CALHOUN'S CIVIL WAR HELLFIRE BAND MURDERED INNOCENTS - Outlaws, Vigilantes, Plunderers

(07/22/2017)

By Bob Weaver

The Hellfire Band was an organized vigilante group that roved the West Fork River Valley, a group of men described as renegades and thieves, claiming they provided law enforcement and justice to the region.

Hellfire Band member, Daniel F. McCune, son of early Calhoun settler Peter McCune, was one of the principals in the outlaw group. He was born in 1800 and died about 1850 in a Richmond VA penitentiary, where he was sent for the 1843 murder of Calhouner Jonathan Nicholas.

Col. D. S. Dewees in "Recollections of a Lifetime," recalls McCune and three other members of the renegade Hellfire Band, Jackson Cottrell, Joseph Parsons, Alexander Turner were tried and convicted for the murder of Nicholas. They were sentenced to 18 years in prison in Richmond, Va.

Mostly the band preyed upon law abiding citizens, resulting in one of the earliest calls for some kind of law enforcement in a region that was to become Calhoun County.

Jonathan Nicholas was the overseer in charge of building a road along the West Fork in what was to become Washington and Lee Districts. Nicholas was a first cousin to Daniel McCune's wife, Rebbecca.

The Hellfire Band, while roving the West Fork River Valley, claimed they wanted to preserve the wildlife of the region for a sportsman's paradise, opposed to all newcomers or improvements.

Nicholas, with his road building efforts, was an assault upon their "preservationist" beliefs.

Jackson Cottrell was pardoned after five years, Alexander Turner died on the road to the penitentiary near White Sulfur Springs, Greenbrier County, and Joseph Parsons died soon after going to prison.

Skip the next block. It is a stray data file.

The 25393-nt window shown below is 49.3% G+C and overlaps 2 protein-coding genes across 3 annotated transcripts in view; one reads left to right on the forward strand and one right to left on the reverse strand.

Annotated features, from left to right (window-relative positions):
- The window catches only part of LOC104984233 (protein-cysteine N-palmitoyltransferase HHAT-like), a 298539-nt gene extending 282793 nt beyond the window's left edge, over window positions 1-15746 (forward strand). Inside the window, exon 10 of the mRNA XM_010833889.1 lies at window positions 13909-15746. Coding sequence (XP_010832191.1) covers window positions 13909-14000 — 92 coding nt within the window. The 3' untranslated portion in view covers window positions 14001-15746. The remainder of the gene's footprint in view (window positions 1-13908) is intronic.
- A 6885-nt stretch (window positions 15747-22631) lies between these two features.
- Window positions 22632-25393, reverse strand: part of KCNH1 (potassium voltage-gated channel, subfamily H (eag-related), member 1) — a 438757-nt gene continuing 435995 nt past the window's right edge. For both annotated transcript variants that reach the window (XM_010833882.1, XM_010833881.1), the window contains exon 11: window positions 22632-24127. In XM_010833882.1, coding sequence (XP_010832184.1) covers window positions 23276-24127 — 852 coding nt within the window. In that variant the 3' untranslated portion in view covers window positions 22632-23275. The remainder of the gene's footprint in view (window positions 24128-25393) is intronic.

Daniel McCune died in prison two or three years after Cottrell was pardoned, about 1850.

MURDEROUS TIMES

Some of the descendants of the Hellfire Band joined irregular groups when the Civil War started.

Arnoldsburg resident Peregrine Hays, a sheriff of Gilmer and Calhoun Counties, and George Silcott formed a militia during the Civil War known as the Moccasin Rangers.

George Downs was elected captain, with Daniel Dusky and Peter Saurburn(Sauborne) being among its' ranks. Saurborne was beheaded during the war.

Perry Conley and Nancy Hart, the "Lady Guerrilla," helped organize an irregular group of renegades in Calhoun County.

While some Calhoun citizens left the Moccasin Rangers disgusted with its thieving ways, General Heth continued to describe the group as band of robbers and plunderers.

During the war Francis Butler was killed on Big Otter by his brother-in-law, Thomas Cadle, a member of Capt. Absolom Knotts' Co E 14th VA Cavalry.

Cadle was indicted and convicted of murder in the first degree and sentenced to be hanged. He was confined in the Roane County jail, but before the day of his execution he broke jail and escaped.

He had threatened to take the life of Oliver M. Butler, another brother-in-law, and while Cadle was sneaking about the premises of Butler in the deadly Booger Hole area near Big Otter, Butler shot him.

The shot inflicted a severe wound in the Cadle's knee, dying some days after. Butler was indicted and acquitted.

The Booger Hole bushwhackers, home guards and various vagabonds frequented "The Hole" near Big Otter, many of them having an outlaw past.

Captain Perry Conley's renegades played havoc with some of Booger Hole's early settlers. Conley, known as the "Quantrel of West Virginia," led the outlaw wing of the infamous Moccasin Rangers.

Riding with Conley was the lady guerrilla, Nancy Hart, a woman who could outride and outshoot any man.

James Rogers organized a home guard in Booger Hole. Rogers and a neighbor Soloman Carpenter were patrolling the holler one night when they encountered the Moccasin Rangers.

Captain Perry Connolly and the Moccasins took Rogers and Carpenter up a nearby holler, tied them to a tree and riddled them with bullets.

This was how the yankees had murdered Nancys brother-in-law William Price.

The Braxton Home Guards found Conley and Nancy Hart on Stinson in Calhoun, firing upon them.

Some say Conley was shot and beat to death with gun-butts in 1862.

Hart escaped to Nicholas County.

Read Nancy Hart tales under PEOPLE, HUMOR AND HISTORY


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